Monday, March 10, 2014
Through the Corral Gate
Cherokee is a Bashkir Curly/Quarter Horse cross. His disposition is sweet, gentle, but with a little spunk. He can be stubborn, but is always available for a hug, ride and conversation. With his Bashkir Curly heritage, he is a good fit for our Midwestern US cold winters and hot summers. In the wintertime his coat is fuzzy and warm; in the summertime his coat is sleek and cool.
Recently I was in the hospital and unable to go to the barn for several weeks. It was towards the end of my recuperation period that I learned the true meaning of determination and love.
The sun had just come up and it was very early morning. A neighbor noticed that the 12 foot corral gate was down. Completely down. The red tubular metal could be seen lying in the patches of white snow. I was concerned how the heavy gate could have come down. Did someone leave the gate open? How did it come off the hinges? Where was Cherokee? My mind raced with a hundred different scenarios.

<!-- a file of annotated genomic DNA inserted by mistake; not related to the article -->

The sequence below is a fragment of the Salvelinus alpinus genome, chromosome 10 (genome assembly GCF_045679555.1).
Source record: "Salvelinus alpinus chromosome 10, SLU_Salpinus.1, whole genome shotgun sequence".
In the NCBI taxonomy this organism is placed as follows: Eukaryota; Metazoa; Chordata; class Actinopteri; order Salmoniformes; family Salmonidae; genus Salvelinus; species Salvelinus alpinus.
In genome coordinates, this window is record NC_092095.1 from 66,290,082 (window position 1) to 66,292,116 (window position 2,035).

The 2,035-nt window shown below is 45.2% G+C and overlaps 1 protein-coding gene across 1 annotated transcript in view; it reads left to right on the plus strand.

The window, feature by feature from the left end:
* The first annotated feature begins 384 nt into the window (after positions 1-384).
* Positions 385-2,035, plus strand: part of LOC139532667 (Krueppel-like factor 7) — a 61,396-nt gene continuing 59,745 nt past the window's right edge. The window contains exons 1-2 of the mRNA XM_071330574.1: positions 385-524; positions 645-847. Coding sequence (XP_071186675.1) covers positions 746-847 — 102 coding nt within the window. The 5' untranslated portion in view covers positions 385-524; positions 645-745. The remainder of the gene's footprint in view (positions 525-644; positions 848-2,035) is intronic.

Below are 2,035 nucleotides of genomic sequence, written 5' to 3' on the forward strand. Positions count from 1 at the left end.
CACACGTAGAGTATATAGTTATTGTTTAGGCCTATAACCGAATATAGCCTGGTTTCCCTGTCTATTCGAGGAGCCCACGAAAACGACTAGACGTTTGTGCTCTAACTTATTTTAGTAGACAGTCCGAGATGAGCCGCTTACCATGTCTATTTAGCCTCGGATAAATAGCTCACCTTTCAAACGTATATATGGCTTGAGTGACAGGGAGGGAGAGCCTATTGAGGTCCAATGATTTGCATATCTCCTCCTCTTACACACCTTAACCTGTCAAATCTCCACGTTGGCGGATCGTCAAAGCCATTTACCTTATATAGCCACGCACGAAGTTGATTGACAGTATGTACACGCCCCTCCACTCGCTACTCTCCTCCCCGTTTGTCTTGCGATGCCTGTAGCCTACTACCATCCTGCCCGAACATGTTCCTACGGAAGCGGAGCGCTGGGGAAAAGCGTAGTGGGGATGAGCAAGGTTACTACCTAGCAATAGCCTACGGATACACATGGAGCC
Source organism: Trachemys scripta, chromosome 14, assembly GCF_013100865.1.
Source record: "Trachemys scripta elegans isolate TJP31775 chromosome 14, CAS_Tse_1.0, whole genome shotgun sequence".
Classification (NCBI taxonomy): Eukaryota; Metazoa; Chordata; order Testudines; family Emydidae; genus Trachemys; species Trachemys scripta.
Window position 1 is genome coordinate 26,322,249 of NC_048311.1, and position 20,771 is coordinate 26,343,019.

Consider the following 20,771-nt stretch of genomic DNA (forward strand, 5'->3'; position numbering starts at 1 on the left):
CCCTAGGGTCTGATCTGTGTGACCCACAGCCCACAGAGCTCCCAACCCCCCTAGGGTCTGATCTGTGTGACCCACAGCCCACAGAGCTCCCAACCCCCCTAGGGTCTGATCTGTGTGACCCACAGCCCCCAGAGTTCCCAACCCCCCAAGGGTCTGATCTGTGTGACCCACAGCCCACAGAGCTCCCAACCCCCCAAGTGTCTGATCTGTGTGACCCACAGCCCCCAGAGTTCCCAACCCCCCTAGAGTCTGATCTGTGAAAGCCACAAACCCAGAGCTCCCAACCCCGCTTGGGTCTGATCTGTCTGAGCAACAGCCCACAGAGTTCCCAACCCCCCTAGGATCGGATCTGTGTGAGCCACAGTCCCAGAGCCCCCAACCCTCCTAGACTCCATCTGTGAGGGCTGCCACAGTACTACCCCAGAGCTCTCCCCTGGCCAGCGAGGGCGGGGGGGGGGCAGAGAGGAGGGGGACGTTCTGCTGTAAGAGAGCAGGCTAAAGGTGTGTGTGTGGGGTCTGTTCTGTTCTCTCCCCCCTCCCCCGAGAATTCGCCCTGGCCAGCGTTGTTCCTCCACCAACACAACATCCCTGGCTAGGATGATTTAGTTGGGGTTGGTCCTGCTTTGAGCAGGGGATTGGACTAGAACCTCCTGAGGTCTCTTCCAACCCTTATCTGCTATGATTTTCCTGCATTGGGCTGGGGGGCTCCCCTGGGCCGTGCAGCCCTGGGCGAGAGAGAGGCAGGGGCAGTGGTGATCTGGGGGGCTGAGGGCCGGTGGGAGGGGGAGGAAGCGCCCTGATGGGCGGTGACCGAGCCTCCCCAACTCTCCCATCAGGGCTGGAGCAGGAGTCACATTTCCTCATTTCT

Immediately a trek to the barn to see what was up. What they found was astonishing and still a mystery. Cherokee was in the barn quietly munching hay, serenely content, and perhaps smiling a little. Around the barnyard were hoof prints leading to my house. At my house, the hoof prints continued to my bedroom window, stopped and returned back to the barn. Several manure piles were among the hoof prints, indicating that Cherokee had been out for several hours. He had somehow lifted the heavy eye bolt latch that secured the gate, thrust through the gate, knocking it off its hinges and onto the ground. The gate was bent, twisted, and battered. He was looking for me.
The gate was repositioned, tied with a rope, and the latch was secured. Cherokee was not hurt, just a small scratch on his nose, nothing serious. I suppose he used his nose to lift the eye bolt from the latch, and then trampled the gate.